32nd Infantry Division (United States)

The 32nd Infantry Division was a unit of the United States Army in World War I and World War II. In both wars it was made up of National Guard units from Wisconsin and Michigan. The 32nd logged a total of 654 days of combat during WWII, more than any other US Army division.

In 1967, the 32nd Infantry Division (now made up completely of units from Wisconsin) was inactivated and partially reorganized as the 32nd Infantry Brigade, the largest unit of the Wisconsin Army National Guard.

World War I

Operational history

World War II

Operational history

The 32nd Infantry Division arrived in Australia on May 14, 1942. With Australian Army units in the Kokoda Track campaign under increasing pressure from Japanese forces, the first elements of the 32nd left for Port Moresby, New Guinea by air on September 16, en route to the combat zone. They were joined by other elements, by sea, on September 28 and by air on October 2. Units of the 32nd were deployed defensively along the Goldie River on the left flank of the Australian garrison force for the Port Moresby area.

The remainder of the division was flown to the Buna area, to join Australian units in an assault on the main Japanese beachheads in eastern New Guinea. The division began its attack on November 19 immediately meeting strong resistance from well-entrenched and camouflaged Japanese positions manned by fresh soldiers. With the only artillery support provided by a single 25 pounder gun with limited ammunition, the division was unable to make further progress against these positions. A stalemate ensued.

Believing that Buna was held by only 1000 sick and malnourished soldiers, General Douglas MacArthur dismissed the division's commander, Maj. Gen. Edwin F. Harding. MacArthur placed General Robert Eichelberger, a member of his staff, in command. MacArthur famously said to Eichelberger, "Bob, I want you to go out there and take Buna, or don't come back alive". Upon arrival at Buna, Eichelberger sacked the regimental commanders and most battalion commanders. He then placed the members of his own staff in the vacated positions, running his HQ with a batman and radio operator.

On December 5, Staff Sergeant Herman Bottcher led a thirty-one-man platoon forward against the attacking Japanese forces. He stood up and threw hand grenades at the enemy and was able to drive a wedge between Buna and Buna village. The tide of the battle of Buna turned and Bottcher was awarded the battlefield commission of Captain and his first of two Distinguished Service Cross Medals.

The 32nd Division, reinforced by the 18th Brigade and assisted by tanks, took Buna on January 2, 1943. Two members of the division were awarded the Medal of Honor for their gallantry during the battle. The 32nd then returned to Australia for rest and training.

On January 2, 1944, elements landed at Saidor on the north coast of New Guinea and helped to end enemy resistance there on April 14, 1944. On April 23, elements took part in the landing at Aitape, the division arriving on May 3. After meeting slight initial resistance, the 32nd had to withstand savage counterattacks in the Driniumor River area. By August 31, Aitape was secured and the division rested. Elements landed on Morotai on September 15. The 32nd CP opened at Hollandia, Dutch New Guinea on October 1, to stage for the Philippines. It landed on Leyte, November 14, and went into action along the Pinamopoan-Ormoc highway, taking Limon and smashing the Yamashita line in bitter hand-to-hand combat. The division linked up with elements of the U.S. 1st Cavalry Division in the vicinity of Lonoy, on December 22, marking the collapse of Japanese resistance in the upper Ormoc Valley.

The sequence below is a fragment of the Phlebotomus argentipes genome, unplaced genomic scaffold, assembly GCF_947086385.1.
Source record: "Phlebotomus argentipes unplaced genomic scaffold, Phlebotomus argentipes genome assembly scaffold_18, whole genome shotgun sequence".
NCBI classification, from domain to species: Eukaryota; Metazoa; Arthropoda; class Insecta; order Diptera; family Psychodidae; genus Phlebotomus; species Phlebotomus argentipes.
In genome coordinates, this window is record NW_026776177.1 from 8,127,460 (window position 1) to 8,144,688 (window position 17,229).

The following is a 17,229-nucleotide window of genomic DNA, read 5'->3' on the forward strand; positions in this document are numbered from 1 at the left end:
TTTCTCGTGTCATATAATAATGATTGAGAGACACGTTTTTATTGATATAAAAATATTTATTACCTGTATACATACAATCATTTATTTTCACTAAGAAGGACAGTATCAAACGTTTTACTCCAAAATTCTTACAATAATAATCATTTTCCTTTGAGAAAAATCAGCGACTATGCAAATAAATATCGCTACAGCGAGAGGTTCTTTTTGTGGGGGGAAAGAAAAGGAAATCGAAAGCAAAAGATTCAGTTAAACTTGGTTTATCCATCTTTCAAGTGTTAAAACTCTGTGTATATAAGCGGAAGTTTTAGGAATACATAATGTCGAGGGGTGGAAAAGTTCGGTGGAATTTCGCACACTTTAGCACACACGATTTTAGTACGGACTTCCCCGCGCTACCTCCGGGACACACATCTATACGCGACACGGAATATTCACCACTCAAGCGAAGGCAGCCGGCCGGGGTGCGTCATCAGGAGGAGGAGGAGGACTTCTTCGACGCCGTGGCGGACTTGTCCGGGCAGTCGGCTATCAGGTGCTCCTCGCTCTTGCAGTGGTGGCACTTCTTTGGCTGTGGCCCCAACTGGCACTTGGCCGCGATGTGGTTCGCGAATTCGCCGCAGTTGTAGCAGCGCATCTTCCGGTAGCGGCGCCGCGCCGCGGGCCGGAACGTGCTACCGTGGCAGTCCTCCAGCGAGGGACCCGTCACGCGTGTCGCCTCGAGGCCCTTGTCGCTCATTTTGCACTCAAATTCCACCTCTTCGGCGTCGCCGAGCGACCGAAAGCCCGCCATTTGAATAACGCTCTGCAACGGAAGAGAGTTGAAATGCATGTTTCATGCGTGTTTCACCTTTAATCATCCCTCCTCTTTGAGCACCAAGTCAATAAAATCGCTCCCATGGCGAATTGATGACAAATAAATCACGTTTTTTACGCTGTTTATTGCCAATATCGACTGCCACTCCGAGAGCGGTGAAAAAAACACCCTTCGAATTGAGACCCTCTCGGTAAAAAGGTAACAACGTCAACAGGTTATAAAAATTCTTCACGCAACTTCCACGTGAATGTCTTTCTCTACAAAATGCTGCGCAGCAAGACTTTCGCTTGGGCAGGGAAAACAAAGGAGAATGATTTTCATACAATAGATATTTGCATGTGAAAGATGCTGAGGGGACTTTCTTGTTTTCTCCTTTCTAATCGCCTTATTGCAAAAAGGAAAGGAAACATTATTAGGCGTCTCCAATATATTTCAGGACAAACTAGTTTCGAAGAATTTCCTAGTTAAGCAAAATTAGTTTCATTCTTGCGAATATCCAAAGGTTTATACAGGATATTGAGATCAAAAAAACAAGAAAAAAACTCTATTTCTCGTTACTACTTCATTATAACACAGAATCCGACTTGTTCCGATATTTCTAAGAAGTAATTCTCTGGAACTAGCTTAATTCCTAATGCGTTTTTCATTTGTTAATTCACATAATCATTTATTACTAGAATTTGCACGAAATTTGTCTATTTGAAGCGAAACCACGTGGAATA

From Leyte the Division moved to Lingayen Gulf, Luzon, on January 27, 1945. It pushed up the Villa Verde Trail, on January 30, and after more than 100 days of fighting took Imugan and met the 25th Infantry Division near Santa Fe on May 28, securing Balete, Aklan Pass, the gateway to the Cagayan Valley. While elements of the division continued mopping-up activities near Imugan, other units moved to rest and rehabilitation centers. Active elements secured the Baguio area, wiped out Japanese forces in the Agno River Valley area, and opened Highway 11 as a supply route. Operations ceased on August 15, 1945 and the division moved to Japan for occupation duty on October 20.

Notable members


  • Nickname: Red Arrow Division; called "Les Terribles" during World War I.
  • Shoulder patch: A line shot through with a red arrow; entire insignia in red.
  • Inscription on memorial in Arcadia, WI: "The 32nd Red Arrow Division was first formed in July 1917 at Camp McArthur, Waco, Texas of National Guard units from both Wisconsin and Michigan. Its 27,000 men arrived in Europe in January and February 1918. It was the first division to pierce the famed German Hindenburg line of defense. From a French general, then all French troops, it was given the fearsome name "Les Terribles." This is the division whose shoulder patch is the Red Arrow, shot through a line denoting that it pierced every battle line it ever faced. The 32nd division was inactivated and retired in 1967." Elements of the division were used to form the 32nd Infantry Brigade, which is active to this day.


Wisconsin Highway 32, as well as a portion of former U.S. Route 12 in Michigan, are named in honor of the 32nd Infantry Division.
Lowell High School (Michigan), nicknamed the Red Arrows in honor of the 32nd Infantry Division shortly after their return.



  • The Army Almanac: A Book of Facts Concerning the Army of the United States U.S. Government Printing Office, 1950 reproduced at CMH

External links

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